Thought leadership used to be about revolution.
Thought leadership had its own set of Fight Club rules: primarily, that one could not become a thought leader just to become a thought leader. Becoming a thought leader was a natural extension of pursuing knowledge, growth, and innovation.
‘Thought leader’ wasn’t a title you could give yourself. You couldn’t be in it for the ego. You were in it for the resistance, for the passion. To be a thought leader was to be a changemaker.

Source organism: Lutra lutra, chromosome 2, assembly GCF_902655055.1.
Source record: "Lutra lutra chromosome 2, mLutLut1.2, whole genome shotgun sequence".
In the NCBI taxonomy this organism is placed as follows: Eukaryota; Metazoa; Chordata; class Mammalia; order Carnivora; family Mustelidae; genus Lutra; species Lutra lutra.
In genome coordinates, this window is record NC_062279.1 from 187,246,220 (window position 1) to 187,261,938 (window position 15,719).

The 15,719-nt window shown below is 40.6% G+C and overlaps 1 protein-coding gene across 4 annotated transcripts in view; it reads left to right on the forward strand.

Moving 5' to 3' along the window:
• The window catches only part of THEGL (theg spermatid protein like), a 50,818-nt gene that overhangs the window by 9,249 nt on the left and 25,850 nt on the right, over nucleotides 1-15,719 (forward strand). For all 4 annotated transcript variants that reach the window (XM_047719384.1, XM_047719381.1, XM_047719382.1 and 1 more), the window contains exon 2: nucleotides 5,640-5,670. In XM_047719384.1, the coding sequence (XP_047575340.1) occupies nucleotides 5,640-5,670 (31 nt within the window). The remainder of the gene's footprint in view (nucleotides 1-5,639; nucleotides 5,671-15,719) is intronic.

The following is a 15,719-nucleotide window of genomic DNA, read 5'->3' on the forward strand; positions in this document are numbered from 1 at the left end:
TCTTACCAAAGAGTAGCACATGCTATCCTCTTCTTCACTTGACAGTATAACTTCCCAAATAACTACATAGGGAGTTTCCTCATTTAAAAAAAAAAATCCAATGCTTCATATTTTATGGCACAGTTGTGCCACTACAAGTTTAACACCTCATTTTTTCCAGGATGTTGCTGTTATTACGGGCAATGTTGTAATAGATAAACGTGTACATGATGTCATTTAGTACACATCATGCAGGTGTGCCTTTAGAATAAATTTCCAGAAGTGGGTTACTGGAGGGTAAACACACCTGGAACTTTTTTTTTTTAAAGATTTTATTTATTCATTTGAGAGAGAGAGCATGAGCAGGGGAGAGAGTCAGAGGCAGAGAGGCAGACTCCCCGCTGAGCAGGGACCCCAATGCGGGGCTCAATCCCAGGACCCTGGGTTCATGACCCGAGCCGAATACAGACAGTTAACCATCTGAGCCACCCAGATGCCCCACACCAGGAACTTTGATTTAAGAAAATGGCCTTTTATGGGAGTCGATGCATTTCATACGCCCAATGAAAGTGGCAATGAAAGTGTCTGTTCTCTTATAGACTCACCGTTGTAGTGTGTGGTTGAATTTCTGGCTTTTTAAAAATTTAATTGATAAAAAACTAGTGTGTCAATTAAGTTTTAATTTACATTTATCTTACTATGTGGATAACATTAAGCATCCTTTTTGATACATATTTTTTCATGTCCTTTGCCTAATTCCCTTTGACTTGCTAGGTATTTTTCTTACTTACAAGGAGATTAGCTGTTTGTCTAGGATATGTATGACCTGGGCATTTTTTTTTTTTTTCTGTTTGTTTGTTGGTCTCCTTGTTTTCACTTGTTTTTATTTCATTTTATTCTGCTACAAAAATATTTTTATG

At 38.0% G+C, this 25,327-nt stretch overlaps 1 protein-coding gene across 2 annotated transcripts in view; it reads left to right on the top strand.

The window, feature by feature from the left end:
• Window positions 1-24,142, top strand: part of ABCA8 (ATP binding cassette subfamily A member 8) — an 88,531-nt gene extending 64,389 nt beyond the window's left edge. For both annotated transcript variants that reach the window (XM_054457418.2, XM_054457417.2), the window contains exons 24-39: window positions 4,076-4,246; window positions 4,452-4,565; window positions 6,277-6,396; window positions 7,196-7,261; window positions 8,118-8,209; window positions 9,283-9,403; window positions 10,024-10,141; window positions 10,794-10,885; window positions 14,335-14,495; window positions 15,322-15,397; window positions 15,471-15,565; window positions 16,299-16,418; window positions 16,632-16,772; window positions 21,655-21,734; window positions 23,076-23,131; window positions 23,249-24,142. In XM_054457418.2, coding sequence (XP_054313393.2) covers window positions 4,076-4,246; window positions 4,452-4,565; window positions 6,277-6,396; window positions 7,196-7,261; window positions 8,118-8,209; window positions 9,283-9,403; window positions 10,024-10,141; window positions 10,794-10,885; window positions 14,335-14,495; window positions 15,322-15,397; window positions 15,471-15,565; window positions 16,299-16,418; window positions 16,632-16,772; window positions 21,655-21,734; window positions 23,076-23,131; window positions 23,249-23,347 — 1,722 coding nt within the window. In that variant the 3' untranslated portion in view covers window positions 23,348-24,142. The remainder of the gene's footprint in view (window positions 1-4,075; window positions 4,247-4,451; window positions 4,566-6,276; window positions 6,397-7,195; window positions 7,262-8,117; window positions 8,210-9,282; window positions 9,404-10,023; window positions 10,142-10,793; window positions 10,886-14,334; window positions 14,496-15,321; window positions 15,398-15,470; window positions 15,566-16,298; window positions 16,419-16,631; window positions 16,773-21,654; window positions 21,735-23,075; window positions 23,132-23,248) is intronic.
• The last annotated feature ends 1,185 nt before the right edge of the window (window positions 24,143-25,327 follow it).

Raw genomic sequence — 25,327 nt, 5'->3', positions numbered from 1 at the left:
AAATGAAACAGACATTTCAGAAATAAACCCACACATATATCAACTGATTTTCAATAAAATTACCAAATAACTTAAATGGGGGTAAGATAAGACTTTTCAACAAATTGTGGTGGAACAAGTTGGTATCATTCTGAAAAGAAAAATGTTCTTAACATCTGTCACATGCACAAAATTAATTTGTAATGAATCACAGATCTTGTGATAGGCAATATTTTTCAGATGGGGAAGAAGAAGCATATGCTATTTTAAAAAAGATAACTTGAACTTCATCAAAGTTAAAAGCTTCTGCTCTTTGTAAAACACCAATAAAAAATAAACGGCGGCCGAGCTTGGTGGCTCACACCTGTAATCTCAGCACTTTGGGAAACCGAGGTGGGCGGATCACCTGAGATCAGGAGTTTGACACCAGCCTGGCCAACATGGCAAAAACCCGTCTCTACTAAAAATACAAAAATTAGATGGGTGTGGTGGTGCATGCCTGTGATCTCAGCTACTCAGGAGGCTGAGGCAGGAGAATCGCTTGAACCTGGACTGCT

The great American poet Kenneth Koch, in a poem called The Boiling Water, writes:
Seriousness, how often I have
thought of seriousness
And how little I have understood
it, except this: serious is urgent
And it has to do with change.
There is no impact without change. There is nothing serious, nothing committed, without a need for change, now, urgently and meaningfully.
Serious, committed thought leadership can only be a function of change.